to include foreseeable interactions with equipment. In this table Voltage Above or Below Selected Threshold means the voltage threshold at which electric contact is not likely to result in harm. repair or testing. maintenance. NFPA 70E and CSA Z462 indicate that this threshold is 50 Vac and 100 Vdc. the work site. the use of engineering controls such as temporary barriers (rubber insulating blankets or other cover-up materials) can be an effective risk control method. it is likely they have endured several electrical contacts during their career without any measurable physiological effects (experiential). When de-energizing is not feasible. Is the insulation. Partnering Electrical and OHS professionals can only benefit electrical safety. “Note feasible” does not include installation. but it is usually not possible to perform diagnostic testing while equipment is de-energized. This integration will also provide employers and workers with a method of sustainable and continuous improvement in electrical safety performance. In some jurisdictions the accepted thresholds are lower [9]. and possible failures. Hazard identification Identifying the potential for electric shock involves identifying situations when exposure to electric conductors is not adequately controlled by insulation. This usually occurs when the electrical worker removes a cover or in some other way compromises the insulation. installation and repair while equipment is de-energized. malfunctions. guarding. In this table. isolation. procedures and PPE). Appendix B of the Code defines “not feasible” as “troubleshooting of control circuits. This is the most common approach when performing a field level risk assessment. Electric shock occurs when electric current passes through the human body. this risk assessment can be quite simple. or equipment design. including testing for the absence of voltage during a lockout procedure.00 ©2015 IEEE . CONCLUSION The integration of OHSMS principles and risk management principles into the 2015 editions of NFPA 70E and CSA Z462 will make these Standards more accessible to OHS professionals. testing and diagnostics”. Diagnostic testing. Most importantly. isolation. Shock from electrical equipment is usually prevented by ‘substitution’ and ‘engineering’ risk control methods such as insulation. electrical contact means direct contact TABLE 3 SHOCK HAZARD FIELD LEVEL RISK ANALYSIS MATRIX Electrical Contact Electrical Contact NOT Possible Possible Voltage ≤ Risk Acceptable Risk Acceptable [Selected Threshold] Voltage > Risk Acceptable Risk Unacceptable [Selected Threshold] The Canadian Electrical Code Part I addresses the “possible versus not possible” question in Subrule 2-304(1): “No repairs or alterations shall be carried out on any live equipment except where complete disconnection of the equipment is not feasible”.g. and guarding or equipment design. training. equipment design or a combination thereof. When the answer to both questions is YES. Additionally. where the electrical professional is practicing their craft. The most effective application of the requirements of hazard-specific Standards is achieved within the framework of an OHSMS. Analyze the severity of harm of using a Yes or No matrix. VII.g. loss of body parts or death)? This is where some electrical workers get themselves into trouble. guarding. isolation. installation. it is possible to perform maintenance. Risk analysis Analyze the likelihood of making electrical contact using a Yes or No matrix. burns. yet they know that electrical contact—even at 120V—can be fatal (analytical). the worker must utilize the hierarchy of controls starting with elimination. worker qualifications. requires the use of a combination of administrative risk control methods (e. and environment. each task and then analyzes the risk. Could electrical contact result in harm (e. this approach will benefit all electrical workers by directing them away from an experiential response to a structured analytical response to electrical hazards. Consider the example of a shock risk assessment. This might be done for the purposes of maintenance. This analysis anticipates adverse outcomes and their most probable severity [8]. CSA Z462 and NFPA 70E identify a safety boundary called the restricted approach boundary as the distance within which contact should be considered a possibility.or approach within the arc-over distance specified in Annex C of NFPA 70E and CSA Z462. the tendency is to jump to the last risk control method: PPE. repair or alterations. Table 3 is an example of a two-by-two YES/NO – risk acceptable/unacceptable – risk analysis matrix for shock hazards. A “what-if” analysis is performed on human behaviors involved with the task. or will a worker’s actions compromise it such that electrical contact is possible? Notice that the question is about the possibility of electrical contact (analytical) not whether the worker can be careful enough to avoid electrical contact (experiential). adhering to risk management principles ensures that risk control methods are systematically identified and applied in a hierarchical approach. 4 978-1-4799-4782-9/15/$31. isolation. Is possible to eliminate the hazard (de-energize by following an approved lockout procedure) and still complete the task (analytical)? For example. guarding or equipment design compromised. At the field level. While the risk control method of substitution is not usually possible at the field level. or deficiencies.

Preface [8] ANSI Z10-2012 Occupational Health and Safety Management Systems.intechopen. Current Trends and Future Developments in Occupational Health and Safety Risk Management. He is the vice-chair of the CSA Z462 Workplace Electrical Safety Technical Committee. and Floyd H. Issue: 1. No. Daniel is a longstanding Canadian Standards Association (CSA) member and serves on several CSA Technical Committees including the Canadian Electrical Code Part 1. 50 V Shock Hazard Threshold. Risk Management & Electrical Safety.T. 3. T. Volume: 46.T. Integrating OHSMS. D. D..R. A.L. Daniel received the CSA 2013 Award of Merit for sustained and influential contributions to OHS and Electrical Safety Standards.. 5 978-1-4799-4782-9/15/$31.. I. He is also an ASSE member and an IEEE Senior member. Page 102 IX. Paper No. Electrical Safety Consulting at Schneider Electric Canada. Risk.VII. ESW2014-38. D.. Electrical Business Magazine. VITA Daniel Roberts is the Senior Manager. 19. IEEE Transactions on Industry Applications. IEEE Transactions on Industry Applications. Appendix F [9] Roberts. Volume: 50. September. Risk Management of Electrical Hazards.. Hazard vs. and Z1002. Cultural Drift and the Occlusion of Electrical Safety. REFERENCES [1] Roberts. IEEE IAS 2014 ESW [7] CSA Z1002-2012 Hazard identification and elimination and risk assessment and control. Z1001. D.com/books/risk-management-for-the-futuretheory-and-cases/current-trends-and-future-developments-inoccupational-health-and-safety-risk-management [4] Roberts. IEEE IAS Applications Magazine Vol. May/June 2013. page 21 [2] NFPA 70E – 2015 Forward [3] Moraru.00 ©2015 IEEE . CSA Z1000. http://www. T. 2014 [5] Floyd.. Issue: 3 [5] ISO/IEC Guide 51:2014(E) Safety aspects – Guidelines for their inclusion in standards [6] Roberts.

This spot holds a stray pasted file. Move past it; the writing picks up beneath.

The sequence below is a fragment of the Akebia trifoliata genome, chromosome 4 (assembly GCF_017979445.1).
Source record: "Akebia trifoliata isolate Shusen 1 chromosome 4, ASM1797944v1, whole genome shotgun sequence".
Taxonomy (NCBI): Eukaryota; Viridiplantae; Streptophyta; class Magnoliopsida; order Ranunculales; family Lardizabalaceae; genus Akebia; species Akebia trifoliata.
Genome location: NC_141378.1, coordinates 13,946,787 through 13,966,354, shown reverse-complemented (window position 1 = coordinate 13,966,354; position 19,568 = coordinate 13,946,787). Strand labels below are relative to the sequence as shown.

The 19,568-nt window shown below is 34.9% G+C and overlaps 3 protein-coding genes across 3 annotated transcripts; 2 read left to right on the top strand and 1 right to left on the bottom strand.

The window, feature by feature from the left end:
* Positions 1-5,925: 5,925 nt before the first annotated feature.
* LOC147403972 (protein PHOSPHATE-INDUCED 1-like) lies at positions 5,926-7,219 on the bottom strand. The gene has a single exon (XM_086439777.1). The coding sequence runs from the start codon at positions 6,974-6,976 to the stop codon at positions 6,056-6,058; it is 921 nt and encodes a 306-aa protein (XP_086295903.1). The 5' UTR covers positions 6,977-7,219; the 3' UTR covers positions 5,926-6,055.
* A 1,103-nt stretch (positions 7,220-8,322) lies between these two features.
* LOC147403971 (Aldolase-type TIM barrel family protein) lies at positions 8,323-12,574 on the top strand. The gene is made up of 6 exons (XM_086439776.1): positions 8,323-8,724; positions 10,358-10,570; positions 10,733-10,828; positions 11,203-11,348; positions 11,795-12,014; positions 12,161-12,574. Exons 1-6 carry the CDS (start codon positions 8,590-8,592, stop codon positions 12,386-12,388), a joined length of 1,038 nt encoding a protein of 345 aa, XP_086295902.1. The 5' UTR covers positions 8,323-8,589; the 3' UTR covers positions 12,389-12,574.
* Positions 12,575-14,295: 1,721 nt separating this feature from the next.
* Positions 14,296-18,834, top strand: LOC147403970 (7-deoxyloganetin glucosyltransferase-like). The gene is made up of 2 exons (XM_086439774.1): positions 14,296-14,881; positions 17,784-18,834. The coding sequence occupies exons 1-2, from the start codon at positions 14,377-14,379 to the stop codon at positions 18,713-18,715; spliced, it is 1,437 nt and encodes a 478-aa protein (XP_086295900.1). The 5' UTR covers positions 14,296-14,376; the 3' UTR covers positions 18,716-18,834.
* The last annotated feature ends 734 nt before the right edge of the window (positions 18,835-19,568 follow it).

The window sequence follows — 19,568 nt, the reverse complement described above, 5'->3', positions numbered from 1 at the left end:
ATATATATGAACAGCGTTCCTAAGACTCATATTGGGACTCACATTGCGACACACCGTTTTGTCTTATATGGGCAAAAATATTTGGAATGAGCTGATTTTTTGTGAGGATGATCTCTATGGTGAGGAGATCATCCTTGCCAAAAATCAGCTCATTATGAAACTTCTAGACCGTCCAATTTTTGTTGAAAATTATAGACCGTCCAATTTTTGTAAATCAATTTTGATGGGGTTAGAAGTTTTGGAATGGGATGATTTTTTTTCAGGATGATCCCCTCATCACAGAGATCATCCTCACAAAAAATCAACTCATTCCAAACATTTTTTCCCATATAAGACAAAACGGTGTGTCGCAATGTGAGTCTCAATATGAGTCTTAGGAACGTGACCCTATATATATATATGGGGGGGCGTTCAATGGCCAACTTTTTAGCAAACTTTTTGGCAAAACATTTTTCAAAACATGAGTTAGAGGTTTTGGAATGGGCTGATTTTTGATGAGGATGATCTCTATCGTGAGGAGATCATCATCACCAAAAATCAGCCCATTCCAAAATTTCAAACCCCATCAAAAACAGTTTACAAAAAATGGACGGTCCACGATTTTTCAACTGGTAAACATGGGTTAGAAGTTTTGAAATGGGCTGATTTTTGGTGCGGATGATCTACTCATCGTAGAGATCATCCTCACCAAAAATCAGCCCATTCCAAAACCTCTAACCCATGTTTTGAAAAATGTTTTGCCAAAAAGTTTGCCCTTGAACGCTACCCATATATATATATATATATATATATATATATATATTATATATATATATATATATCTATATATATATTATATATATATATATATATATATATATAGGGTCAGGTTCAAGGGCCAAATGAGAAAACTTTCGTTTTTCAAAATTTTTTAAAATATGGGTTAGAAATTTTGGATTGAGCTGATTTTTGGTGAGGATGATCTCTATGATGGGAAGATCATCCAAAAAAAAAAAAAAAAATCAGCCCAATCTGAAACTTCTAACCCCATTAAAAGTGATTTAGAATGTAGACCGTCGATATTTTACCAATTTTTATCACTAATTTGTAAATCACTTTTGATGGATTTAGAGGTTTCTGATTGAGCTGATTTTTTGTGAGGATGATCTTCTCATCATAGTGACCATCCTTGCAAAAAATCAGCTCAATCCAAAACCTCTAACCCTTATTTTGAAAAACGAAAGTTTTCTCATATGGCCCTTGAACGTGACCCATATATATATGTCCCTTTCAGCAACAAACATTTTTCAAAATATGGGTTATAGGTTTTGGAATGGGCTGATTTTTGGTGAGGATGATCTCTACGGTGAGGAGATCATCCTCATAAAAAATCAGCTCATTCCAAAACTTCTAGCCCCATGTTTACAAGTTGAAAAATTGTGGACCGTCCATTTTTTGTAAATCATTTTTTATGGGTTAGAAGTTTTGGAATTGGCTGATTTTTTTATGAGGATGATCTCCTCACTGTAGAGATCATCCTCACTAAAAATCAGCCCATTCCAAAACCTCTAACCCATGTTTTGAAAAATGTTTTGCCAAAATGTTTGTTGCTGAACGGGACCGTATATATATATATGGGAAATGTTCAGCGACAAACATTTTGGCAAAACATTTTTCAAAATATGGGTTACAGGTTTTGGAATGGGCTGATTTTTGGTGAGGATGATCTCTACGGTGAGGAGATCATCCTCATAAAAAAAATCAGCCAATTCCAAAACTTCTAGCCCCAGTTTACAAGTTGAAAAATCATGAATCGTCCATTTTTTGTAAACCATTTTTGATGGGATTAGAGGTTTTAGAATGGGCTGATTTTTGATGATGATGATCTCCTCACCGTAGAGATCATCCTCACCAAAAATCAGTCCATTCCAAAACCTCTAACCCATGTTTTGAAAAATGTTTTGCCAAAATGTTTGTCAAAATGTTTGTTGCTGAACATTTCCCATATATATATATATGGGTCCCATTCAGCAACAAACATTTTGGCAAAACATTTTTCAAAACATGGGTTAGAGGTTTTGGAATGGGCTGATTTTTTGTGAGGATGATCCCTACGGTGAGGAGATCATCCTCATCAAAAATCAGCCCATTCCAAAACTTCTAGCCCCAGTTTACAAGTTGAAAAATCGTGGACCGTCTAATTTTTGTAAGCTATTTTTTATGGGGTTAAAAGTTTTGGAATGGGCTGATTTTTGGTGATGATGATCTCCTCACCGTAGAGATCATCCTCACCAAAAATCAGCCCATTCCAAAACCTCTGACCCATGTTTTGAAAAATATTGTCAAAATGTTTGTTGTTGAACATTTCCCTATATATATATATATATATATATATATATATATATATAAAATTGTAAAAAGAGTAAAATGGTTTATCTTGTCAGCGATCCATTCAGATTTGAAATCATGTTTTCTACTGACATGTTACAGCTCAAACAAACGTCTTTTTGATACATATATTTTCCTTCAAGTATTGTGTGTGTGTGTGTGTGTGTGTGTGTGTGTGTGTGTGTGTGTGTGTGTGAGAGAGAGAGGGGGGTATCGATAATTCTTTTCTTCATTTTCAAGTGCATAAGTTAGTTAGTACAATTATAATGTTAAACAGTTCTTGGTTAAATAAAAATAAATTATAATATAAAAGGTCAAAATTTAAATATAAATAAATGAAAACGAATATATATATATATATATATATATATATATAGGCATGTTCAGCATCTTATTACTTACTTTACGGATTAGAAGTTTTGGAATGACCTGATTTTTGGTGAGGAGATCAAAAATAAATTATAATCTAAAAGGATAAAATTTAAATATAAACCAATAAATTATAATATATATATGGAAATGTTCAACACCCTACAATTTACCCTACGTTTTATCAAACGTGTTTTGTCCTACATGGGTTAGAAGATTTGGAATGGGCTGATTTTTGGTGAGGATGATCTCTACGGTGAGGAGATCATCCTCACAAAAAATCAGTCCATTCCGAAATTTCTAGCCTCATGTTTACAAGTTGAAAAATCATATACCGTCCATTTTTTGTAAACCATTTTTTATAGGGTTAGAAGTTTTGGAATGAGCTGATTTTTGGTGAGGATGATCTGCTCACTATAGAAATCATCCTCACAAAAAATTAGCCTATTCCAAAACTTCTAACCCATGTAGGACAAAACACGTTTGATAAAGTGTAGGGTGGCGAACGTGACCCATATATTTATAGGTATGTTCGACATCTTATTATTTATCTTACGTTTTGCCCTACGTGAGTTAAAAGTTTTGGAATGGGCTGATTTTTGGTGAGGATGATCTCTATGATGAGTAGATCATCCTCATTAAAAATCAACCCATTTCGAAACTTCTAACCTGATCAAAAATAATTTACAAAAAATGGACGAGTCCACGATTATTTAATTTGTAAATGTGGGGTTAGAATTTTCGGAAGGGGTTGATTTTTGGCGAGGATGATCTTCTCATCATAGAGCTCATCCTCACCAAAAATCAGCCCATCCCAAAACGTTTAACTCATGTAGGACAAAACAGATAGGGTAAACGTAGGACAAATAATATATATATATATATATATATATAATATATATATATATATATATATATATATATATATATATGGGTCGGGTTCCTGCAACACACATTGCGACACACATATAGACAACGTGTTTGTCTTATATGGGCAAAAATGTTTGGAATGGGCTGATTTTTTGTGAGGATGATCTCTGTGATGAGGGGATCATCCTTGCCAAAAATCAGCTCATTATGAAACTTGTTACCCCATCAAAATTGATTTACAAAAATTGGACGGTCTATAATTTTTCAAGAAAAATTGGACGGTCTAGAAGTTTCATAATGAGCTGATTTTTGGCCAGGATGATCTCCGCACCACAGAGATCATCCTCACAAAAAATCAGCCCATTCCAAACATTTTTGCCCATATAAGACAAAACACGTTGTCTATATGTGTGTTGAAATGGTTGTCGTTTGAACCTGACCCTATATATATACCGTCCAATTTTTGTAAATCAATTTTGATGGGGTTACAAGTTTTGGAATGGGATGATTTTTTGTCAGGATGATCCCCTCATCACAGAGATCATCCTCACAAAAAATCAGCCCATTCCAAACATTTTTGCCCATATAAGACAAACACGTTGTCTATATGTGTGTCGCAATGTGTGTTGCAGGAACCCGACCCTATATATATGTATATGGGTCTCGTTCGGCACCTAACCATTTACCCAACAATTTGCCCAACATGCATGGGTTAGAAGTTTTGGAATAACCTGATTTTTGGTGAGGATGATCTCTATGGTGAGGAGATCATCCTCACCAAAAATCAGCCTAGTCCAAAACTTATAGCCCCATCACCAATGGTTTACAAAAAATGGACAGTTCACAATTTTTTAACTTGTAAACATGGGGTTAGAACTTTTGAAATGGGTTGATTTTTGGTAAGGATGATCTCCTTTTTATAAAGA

and potential arc flash boundary information in the hazard/risk category tables relocated from the notes to the body of the table. Since 2004 the title has been Standard for Electrical Safety in the Workplace. An energized electrical work permit and related requirements incorporated. electrical shock. Hierarchy of risk control methods added. In 2004 the four Parts became Chapters. N. Note: The title of NFPA 70E from 1979 to 2000 was Standard for Electrical Safety Requirements for Employee Workplaces. The new method separates likelihood of occurrence from severity of occurrence.7(F) revised to clarify the separate but directly related concepts of hazard identification and risk assessment. and J and the addition of Annex M. Significant revisions to Annex D. Minor revisions Part IV created Relocated Chapter 2 Relocated Chapter 3 Minor revisions Article 350 added for R&D facilities Installation requirements removed Minor revisions Equipment owner or designated representative is responsible for maintenance of the electrical equipment and documentation related to maintenance. Risk assessment to be performed prior to any work on a battery system to identify the chemical.00 ©2015 IEEE .Table 1 – Summary of substantive OHS revisions to NFPA 70E Edition 1979 1981 1983 1988 1995 2000 Installation Safety Requirements Part I – Compilation of NEC requirements Minor revisions Minor revisions Minor revisions Updated to correlate with the 1993 edition of NEC Updated to correlate with the 1999 edition of NEC 2004 Relocated to Chapter 4 Updated to correlate with the 2002 edition of NEC 2009 Chapter 4 deleted 2012 N/A 2015 N/A Safety-Related Work Practices N/A Safety-Related Maintenance Requirements N/A Safety Requirements for Special Equipment N/A Part II created Minor revisions Minor revisions ‘‘Limits of approach’’ and ‘‘arc flash’’ concepts introduced N/A Part III created Minor revisions Minor revisions N/A N/A N/A N/A Hazard/risk category method added. ‘‘Flame-resistant (FR)’’ term replaced by ‘‘arc-rated’’ throughout the standard. Prohibited Approach Boundary deleted. Relocated to Chapter 1 Reorganized to emphasize working on live parts as the last alternative work practice. 6 978-1-4799-4782-9/15/$31. and O Article 110. Short-circuit current. Focus continues on establishing protection and approach boundaries and the use of personal protective equipment. Four new definitions related to hazard and risk. Electrical safety program required to be part of the employer’s Occupational Health and Safety Management System (OHSMS) when one exists. F. Hazard/Risk category 0 deleted. and arc flash hazards and assess the risks associated with the type of tasks to be performed. Entire document revised to ensure consistent use of hazard and risk terminology. fault clearing time. Hazard/Risk category method revised to the Arc Flash PPE category method.